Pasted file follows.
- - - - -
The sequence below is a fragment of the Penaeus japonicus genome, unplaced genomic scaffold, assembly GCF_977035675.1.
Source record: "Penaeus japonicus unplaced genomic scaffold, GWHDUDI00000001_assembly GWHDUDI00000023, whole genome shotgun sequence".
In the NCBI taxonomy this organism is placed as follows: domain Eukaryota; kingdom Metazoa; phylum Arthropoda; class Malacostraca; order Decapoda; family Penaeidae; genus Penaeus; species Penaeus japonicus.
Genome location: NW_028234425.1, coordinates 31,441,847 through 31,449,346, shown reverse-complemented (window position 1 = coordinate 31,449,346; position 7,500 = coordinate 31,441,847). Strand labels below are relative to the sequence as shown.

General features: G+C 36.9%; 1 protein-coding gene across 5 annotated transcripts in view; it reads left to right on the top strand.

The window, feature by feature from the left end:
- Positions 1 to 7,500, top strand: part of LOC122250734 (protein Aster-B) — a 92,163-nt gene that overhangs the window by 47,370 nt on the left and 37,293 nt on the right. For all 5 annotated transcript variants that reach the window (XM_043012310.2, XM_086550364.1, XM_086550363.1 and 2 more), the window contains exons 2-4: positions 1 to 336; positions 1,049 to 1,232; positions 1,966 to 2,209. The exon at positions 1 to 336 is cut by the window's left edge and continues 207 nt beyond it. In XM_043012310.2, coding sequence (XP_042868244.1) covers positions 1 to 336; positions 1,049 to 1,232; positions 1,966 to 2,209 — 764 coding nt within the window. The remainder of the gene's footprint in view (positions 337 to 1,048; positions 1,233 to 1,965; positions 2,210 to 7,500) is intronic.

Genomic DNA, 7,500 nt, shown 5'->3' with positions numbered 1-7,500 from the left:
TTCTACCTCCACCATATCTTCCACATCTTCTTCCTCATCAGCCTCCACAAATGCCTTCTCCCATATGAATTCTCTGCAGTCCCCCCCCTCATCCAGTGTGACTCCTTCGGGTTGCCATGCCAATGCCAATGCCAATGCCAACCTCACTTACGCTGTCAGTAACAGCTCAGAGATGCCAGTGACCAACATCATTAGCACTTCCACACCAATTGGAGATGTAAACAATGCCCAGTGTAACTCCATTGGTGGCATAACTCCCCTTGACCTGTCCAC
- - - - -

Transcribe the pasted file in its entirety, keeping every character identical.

The sequence below is a fragment of the Penaeus japonicus genome, unplaced genomic scaffold, assembly GCF_977035675.1.
Source record: "Penaeus japonicus unplaced genomic scaffold, GWHDUDI00000001_assembly GWHDUDI00000023, whole genome shotgun sequence".
In the NCBI taxonomy this organism is placed as follows: domain Eukaryota; kingdom Metazoa; phylum Arthropoda; class Malacostraca; order Decapoda; family Penaeidae; genus Penaeus; species Penaeus japonicus.
Genome location: NW_028234425.1, coordinates 31,441,847 through 31,449,346, shown reverse-complemented (window position 1 = coordinate 31,449,346; position 7,500 = coordinate 31,441,847). Strand labels below are relative to the sequence as shown.

General features: G+C 36.9%; 1 protein-coding gene across 5 annotated transcripts in view; it reads left to right on the top strand.

The window, feature by feature from the left end:
- Positions 1 to 7,500, top strand: part of LOC122250734 (protein Aster-B) — a 92,163-nt gene that overhangs the window by 47,370 nt on the left and 37,293 nt on the right. For all 5 annotated transcript variants that reach the window (XM_043012310.2, XM_086550364.1, XM_086550363.1 and 2 more), the window contains exons 2-4: positions 1 to 336; positions 1,049 to 1,232; positions 1,966 to 2,209. The exon at positions 1 to 336 is cut by the window's left edge and continues 207 nt beyond it. In XM_043012310.2, coding sequence (XP_042868244.1) covers positions 1 to 336; positions 1,049 to 1,232; positions 1,966 to 2,209 — 764 coding nt within the window. The remainder of the gene's footprint in view (positions 337 to 1,048; positions 1,233 to 1,965; positions 2,210 to 7,500) is intronic.

Genomic DNA, 7,500 nt, shown 5'->3' with positions numbered 1-7,500 from the left:
TTCTACCTCCACCATATCTTCCACATCTTCTTCCTCATCAGCCTCCACAAATGCCTTCTCCCATATGAATTCTCTGCAGTCCCCCCCCTCATCCAGTGTGACTCCTTCGGGTTGCCATGCCAATGCCAATGCCAATGCCAACCTCACTTACGCTGTCAGTAACAGCTCAGAGATGCCAGTGACCAACATCATTAGCACTTCCACACCAATTGGAGATGTAAACAATGCCCAGTGTAACTCCATTGGTGGCATAACTCCCCTTGACCTGTCCAC